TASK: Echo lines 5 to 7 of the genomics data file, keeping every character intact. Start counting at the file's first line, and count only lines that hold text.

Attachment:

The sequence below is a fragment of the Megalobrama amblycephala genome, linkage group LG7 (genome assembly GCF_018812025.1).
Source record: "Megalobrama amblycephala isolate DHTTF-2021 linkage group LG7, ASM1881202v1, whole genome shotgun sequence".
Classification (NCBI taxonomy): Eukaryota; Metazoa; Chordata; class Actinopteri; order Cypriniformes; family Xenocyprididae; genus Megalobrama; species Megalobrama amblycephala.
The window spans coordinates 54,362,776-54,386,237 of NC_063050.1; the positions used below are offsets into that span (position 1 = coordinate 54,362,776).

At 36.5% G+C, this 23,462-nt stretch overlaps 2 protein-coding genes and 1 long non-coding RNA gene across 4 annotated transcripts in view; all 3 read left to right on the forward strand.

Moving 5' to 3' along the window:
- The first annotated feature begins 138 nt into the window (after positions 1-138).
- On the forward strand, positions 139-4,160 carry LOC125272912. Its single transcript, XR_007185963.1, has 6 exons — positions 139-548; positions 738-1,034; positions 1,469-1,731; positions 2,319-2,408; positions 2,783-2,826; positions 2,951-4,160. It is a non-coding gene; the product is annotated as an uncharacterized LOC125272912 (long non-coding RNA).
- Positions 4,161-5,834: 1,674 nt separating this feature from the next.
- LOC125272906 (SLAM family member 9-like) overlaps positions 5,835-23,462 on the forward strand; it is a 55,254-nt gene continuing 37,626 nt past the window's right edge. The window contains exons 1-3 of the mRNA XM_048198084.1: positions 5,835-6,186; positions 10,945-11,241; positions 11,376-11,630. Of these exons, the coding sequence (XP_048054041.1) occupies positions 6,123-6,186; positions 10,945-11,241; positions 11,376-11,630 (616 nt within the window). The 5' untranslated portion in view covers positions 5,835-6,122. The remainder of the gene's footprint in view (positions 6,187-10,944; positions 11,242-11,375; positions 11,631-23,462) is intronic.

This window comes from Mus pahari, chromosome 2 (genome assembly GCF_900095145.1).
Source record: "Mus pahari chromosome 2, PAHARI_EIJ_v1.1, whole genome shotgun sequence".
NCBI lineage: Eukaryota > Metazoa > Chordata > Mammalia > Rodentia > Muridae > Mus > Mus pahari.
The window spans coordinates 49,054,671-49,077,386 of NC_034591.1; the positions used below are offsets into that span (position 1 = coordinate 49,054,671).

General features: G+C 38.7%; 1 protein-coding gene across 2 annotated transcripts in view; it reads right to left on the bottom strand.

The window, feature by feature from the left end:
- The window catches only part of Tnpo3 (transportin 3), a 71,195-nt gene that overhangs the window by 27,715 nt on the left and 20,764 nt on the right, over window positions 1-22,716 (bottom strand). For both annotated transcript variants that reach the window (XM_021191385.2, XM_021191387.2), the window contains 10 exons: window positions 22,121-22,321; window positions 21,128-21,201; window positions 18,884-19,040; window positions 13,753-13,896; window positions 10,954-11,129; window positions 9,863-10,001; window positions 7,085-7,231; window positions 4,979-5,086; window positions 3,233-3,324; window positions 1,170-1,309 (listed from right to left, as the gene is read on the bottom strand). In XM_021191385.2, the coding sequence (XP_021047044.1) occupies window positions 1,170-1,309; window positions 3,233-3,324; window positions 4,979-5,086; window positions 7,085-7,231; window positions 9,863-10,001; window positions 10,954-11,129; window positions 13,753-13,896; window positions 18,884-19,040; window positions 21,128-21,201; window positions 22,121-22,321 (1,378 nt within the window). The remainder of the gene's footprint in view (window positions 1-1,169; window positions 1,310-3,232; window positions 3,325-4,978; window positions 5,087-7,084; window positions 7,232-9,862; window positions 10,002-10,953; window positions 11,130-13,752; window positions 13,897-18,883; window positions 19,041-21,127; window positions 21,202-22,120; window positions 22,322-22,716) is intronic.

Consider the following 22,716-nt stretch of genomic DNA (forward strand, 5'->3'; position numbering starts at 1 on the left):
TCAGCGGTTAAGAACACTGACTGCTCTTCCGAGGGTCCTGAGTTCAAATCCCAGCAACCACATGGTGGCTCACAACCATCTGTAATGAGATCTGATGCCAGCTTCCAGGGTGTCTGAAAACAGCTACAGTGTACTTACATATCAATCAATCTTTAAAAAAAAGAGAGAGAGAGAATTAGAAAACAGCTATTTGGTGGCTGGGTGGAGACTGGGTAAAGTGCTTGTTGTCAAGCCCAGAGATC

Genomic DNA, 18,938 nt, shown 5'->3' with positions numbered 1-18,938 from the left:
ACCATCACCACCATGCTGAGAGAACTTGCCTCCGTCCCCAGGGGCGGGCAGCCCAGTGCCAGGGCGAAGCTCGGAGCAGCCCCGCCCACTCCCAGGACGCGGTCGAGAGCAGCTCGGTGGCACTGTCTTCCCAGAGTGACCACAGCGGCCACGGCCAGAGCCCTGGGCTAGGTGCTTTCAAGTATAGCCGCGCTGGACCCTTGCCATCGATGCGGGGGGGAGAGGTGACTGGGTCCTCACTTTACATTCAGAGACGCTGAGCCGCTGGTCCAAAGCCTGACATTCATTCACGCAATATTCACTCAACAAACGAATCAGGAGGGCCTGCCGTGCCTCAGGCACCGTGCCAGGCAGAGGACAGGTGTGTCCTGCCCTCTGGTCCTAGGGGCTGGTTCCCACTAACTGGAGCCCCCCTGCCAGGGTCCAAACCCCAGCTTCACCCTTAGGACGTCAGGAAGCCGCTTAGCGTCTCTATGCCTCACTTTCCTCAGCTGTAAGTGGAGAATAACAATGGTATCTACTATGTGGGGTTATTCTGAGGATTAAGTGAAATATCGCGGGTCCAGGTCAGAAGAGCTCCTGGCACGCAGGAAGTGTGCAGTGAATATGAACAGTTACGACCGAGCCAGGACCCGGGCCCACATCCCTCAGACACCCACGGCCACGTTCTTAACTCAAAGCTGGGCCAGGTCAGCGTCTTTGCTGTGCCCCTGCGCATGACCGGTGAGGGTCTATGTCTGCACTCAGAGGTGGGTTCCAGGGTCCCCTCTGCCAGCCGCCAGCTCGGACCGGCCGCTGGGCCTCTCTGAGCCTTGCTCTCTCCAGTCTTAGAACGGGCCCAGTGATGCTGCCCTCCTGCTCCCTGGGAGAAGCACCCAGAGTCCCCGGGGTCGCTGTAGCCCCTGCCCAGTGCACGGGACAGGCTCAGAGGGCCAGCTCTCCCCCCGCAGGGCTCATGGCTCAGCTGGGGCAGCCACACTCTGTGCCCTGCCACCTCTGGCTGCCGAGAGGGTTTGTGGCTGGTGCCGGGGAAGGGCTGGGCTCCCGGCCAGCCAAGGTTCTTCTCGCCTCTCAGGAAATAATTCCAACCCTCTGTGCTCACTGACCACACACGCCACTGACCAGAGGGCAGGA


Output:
At 36.5% G+C, this 23,462-nt stretch overlaps 2 protein-coding genes and 1 long non-coding RNA gene across 4 annotated transcripts in view; all 3 read left to right on the forward strand.

Moving 5' to 3' along the window:
- The first annotated feature begins 138 nt into the window (after positions 1-138).